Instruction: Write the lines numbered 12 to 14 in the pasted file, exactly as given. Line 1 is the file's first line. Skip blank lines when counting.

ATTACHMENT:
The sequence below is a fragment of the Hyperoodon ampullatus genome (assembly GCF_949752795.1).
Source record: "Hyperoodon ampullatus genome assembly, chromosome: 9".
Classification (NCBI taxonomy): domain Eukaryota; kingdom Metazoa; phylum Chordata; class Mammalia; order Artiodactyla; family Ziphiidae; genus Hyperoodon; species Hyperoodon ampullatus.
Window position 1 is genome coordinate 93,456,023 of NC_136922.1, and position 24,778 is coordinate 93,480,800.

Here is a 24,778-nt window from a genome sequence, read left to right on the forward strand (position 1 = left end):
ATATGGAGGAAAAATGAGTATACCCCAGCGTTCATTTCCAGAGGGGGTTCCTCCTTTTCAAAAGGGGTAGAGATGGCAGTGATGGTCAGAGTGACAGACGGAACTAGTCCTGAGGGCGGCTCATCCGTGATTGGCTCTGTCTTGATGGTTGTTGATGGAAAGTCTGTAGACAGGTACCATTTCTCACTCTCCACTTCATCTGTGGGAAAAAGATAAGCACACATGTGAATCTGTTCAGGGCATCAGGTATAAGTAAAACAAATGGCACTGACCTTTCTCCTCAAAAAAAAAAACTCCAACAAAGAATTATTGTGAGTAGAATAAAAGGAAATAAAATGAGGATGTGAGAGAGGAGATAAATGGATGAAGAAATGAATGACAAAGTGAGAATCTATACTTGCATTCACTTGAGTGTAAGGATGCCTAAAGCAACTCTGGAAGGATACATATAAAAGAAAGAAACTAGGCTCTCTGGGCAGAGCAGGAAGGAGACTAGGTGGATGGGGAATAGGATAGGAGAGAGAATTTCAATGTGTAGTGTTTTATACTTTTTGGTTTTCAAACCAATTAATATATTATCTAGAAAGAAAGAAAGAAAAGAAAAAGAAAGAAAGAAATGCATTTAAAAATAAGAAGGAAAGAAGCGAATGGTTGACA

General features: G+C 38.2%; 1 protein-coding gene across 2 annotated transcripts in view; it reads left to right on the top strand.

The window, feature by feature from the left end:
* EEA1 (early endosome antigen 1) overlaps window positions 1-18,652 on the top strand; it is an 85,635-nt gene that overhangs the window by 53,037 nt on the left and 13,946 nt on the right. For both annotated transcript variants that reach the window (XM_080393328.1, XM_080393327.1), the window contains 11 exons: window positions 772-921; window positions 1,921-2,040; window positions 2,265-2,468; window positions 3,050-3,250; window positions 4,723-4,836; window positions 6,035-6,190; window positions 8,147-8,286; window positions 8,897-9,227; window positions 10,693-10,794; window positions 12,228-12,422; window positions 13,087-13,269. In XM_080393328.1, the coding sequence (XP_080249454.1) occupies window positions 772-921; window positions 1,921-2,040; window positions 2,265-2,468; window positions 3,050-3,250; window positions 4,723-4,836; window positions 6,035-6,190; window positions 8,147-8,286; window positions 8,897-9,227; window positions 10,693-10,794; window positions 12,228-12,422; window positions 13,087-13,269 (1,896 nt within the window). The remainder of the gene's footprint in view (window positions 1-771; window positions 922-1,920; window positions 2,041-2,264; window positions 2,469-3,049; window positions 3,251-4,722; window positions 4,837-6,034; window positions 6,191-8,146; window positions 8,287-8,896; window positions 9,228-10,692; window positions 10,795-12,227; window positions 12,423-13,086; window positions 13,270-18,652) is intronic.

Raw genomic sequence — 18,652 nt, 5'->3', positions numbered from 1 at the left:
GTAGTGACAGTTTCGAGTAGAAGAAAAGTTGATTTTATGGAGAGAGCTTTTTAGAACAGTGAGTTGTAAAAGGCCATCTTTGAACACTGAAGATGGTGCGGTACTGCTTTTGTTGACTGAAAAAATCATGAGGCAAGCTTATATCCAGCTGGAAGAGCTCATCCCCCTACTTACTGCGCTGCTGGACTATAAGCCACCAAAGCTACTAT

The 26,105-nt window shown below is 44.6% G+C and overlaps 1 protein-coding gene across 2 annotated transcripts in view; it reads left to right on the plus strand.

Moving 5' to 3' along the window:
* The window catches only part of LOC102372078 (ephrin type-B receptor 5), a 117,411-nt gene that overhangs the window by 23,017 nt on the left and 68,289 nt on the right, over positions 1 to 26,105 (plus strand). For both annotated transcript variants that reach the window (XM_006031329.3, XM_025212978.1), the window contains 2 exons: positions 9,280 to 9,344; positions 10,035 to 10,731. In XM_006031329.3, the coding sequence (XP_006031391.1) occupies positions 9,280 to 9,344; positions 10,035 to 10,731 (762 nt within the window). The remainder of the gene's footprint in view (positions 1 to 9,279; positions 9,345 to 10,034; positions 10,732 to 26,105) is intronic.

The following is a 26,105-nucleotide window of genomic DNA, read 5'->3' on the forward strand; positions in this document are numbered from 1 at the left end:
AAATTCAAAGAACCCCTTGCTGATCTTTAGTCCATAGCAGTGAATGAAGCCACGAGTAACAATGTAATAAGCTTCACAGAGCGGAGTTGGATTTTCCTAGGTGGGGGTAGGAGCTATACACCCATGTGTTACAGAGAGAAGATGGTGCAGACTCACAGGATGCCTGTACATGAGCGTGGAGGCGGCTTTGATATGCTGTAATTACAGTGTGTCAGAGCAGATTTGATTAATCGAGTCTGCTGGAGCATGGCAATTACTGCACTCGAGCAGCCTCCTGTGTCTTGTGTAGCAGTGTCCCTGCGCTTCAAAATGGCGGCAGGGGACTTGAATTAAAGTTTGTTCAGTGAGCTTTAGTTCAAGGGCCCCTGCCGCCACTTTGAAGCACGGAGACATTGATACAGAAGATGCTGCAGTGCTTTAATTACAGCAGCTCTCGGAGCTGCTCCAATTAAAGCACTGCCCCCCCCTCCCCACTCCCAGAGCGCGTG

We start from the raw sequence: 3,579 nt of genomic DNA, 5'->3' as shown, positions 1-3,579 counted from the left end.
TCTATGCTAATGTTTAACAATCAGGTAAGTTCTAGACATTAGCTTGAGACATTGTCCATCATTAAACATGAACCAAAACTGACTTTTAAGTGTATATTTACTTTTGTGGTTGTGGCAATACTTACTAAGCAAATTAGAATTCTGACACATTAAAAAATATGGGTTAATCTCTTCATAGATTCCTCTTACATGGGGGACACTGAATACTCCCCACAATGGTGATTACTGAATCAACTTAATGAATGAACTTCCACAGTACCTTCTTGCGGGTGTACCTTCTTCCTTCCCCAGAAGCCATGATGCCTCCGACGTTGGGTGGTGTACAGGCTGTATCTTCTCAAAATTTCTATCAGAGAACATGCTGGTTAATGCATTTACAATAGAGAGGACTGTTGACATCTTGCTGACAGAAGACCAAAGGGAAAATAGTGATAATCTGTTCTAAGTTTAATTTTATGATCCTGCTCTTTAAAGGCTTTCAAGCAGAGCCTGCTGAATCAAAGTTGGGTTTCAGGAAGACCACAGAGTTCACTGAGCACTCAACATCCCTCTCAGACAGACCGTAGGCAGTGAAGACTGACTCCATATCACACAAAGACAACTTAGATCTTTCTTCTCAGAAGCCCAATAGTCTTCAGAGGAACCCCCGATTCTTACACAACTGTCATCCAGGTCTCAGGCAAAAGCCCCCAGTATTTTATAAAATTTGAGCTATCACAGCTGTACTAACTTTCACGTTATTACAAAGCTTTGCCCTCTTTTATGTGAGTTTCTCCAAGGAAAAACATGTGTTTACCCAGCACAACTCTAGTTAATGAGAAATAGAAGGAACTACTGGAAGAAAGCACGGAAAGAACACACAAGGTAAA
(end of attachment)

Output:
The 26,105-nt window shown below is 44.6% G+C and overlaps 1 protein-coding gene across 2 annotated transcripts in view; it reads left to right on the plus strand.

Moving 5' to 3' along the window:
* The window catches only part of LOC102372078 (ephrin type-B receptor 5), a 117,411-nt gene that overhangs the window by 23,017 nt on the left and 68,289 nt on the right, over positions 1 to 26,105 (plus strand). For both annotated transcript variants that reach the window (XM_006031329.3, XM_025212978.1), the window contains 2 exons: positions 9,280 to 9,344; positions 10,035 to 10,731. In XM_006031329.3, the coding sequence (XP_006031391.1) occupies positions 9,280 to 9,344; positions 10,035 to 10,731 (762 nt within the window). The remainder of the gene's footprint in view (positions 1 to 9,279; positions 9,345 to 10,034; positions 10,732 to 26,105) is intronic.